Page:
PARIS – The world famous museum and historic monument the Louvre will be renovating its iconic design with none other than the architect of Marquette’s own Lalumiere Language Hall. Lalumiere’s design has been praised by architects and students alike for years, and now the largest museum in the world will be adapting its style.
“We are always looking for ways to redevelop and improve our gallery spaces,” said Museum President Jean-Luc Martinez. “In 1989, we doubled our exhibition areas with the ‘Grand Louvre’ project, but today we host nearly ten million visitors a year! Numbers like that demand much greater changes.”
After months of polling visitors, holding focus groups, and talking to experts, the museum’s Board of Directors had found their answer. “An overwhelming majority of people we talked agreed that there was one thing we were missing,” Martinez said. “Concrete ovals.”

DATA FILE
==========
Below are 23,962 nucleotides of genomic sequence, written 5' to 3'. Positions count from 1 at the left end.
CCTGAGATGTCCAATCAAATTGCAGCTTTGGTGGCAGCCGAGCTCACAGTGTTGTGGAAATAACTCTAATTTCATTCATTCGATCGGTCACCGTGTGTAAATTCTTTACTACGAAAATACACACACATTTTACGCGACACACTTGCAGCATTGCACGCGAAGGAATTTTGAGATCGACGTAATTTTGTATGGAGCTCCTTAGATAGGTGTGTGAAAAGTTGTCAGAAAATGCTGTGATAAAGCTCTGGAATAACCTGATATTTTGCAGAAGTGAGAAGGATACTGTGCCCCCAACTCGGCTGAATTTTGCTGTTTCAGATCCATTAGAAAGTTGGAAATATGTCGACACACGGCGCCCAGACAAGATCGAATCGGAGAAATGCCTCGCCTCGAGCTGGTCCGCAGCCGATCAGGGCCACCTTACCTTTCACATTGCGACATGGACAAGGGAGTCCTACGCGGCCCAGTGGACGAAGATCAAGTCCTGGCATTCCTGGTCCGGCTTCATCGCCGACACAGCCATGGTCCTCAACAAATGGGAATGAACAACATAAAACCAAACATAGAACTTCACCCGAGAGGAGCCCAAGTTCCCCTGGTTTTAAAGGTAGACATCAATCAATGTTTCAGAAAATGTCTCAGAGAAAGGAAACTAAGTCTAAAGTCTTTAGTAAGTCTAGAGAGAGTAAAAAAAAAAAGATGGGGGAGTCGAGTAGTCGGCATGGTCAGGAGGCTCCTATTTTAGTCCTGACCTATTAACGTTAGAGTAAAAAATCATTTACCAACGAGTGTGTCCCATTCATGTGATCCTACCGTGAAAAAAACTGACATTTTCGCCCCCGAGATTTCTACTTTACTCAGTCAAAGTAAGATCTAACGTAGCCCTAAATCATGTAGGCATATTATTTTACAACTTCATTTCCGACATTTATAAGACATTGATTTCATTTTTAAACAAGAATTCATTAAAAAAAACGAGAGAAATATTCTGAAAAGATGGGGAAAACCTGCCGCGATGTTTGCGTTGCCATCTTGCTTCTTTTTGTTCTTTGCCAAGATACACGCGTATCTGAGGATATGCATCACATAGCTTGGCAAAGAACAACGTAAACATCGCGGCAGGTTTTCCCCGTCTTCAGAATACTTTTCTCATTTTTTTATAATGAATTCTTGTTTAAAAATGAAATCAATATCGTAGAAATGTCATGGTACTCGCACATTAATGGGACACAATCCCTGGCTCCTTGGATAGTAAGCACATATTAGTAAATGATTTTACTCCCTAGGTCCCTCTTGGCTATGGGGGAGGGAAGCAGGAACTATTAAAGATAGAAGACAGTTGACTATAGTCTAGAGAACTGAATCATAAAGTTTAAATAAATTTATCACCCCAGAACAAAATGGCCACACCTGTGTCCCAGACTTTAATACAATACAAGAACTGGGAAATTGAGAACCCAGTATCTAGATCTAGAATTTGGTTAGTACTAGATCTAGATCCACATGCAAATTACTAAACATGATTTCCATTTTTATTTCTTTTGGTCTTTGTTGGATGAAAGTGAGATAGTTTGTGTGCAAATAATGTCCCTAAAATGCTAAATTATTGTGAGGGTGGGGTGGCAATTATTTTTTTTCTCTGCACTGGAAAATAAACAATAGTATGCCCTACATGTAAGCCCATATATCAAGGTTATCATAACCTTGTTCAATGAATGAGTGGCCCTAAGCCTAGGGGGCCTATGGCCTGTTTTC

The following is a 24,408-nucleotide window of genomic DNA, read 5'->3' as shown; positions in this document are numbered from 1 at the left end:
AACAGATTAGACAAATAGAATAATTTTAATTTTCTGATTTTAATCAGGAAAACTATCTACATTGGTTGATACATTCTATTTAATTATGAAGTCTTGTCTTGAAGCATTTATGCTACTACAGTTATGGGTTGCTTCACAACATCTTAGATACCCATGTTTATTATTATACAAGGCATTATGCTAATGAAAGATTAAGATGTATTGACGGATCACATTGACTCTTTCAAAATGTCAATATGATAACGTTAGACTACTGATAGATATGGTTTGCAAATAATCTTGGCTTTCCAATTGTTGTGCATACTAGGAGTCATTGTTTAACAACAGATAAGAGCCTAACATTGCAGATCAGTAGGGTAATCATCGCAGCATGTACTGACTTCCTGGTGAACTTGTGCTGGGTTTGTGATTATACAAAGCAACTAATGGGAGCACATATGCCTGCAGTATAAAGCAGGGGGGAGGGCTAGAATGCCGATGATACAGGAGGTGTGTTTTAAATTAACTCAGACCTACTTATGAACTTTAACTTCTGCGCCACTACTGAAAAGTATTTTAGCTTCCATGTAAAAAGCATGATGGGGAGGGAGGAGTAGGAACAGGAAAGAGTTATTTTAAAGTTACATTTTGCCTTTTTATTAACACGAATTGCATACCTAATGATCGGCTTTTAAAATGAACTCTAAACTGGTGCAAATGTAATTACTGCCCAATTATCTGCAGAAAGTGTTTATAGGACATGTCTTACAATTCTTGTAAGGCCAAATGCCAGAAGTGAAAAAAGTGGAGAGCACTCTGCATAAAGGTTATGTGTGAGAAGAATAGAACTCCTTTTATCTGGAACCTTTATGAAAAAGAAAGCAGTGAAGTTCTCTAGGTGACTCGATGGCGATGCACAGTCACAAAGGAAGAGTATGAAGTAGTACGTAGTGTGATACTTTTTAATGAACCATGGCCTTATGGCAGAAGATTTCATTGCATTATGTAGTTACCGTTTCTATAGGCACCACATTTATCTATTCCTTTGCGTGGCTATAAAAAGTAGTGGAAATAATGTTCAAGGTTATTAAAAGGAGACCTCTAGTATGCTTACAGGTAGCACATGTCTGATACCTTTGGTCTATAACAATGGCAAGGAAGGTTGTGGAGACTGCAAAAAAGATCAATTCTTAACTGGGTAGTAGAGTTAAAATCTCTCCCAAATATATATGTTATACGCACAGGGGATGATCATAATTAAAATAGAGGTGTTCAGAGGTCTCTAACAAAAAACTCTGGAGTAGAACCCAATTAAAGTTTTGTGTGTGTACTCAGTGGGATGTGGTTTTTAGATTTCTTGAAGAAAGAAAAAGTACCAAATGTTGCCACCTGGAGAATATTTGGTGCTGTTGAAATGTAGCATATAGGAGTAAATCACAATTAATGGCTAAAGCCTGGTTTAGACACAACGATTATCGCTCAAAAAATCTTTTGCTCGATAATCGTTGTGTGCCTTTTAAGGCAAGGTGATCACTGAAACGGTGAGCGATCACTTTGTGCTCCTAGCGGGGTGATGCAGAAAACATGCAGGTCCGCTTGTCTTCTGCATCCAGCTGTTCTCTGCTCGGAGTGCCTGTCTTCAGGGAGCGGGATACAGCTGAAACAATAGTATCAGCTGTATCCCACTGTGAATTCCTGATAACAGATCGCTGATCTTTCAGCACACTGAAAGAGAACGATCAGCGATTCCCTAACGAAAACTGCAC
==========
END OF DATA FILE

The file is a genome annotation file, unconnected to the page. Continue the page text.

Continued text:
It did not take the Board of Directors long to discover that Lalumiere Language Hall was everything they were looking for. The board contacted the original designer of the building and began planning what would be the museum’s largest renovation project in recent history.
“We will need to get the look and feel of it just right,” said Martinez. “Everything from the artfully uneven placement of windows to the chiaroscuro of the poorly-lit hallways.”
Construction will begin this summer starting with the Grand Louvre Pyramids and then moving to the Louvre Palace. The project is expected to be completed in fall of 2017, but certain exhibits will remain open throughout.
“The Louvre is truly a universal museum, both in terms of its collections and the diversity of its visitors.” Martinez went on. “What better way to celebrate such diversity than using a building full of different departments that are too small to have their own space!”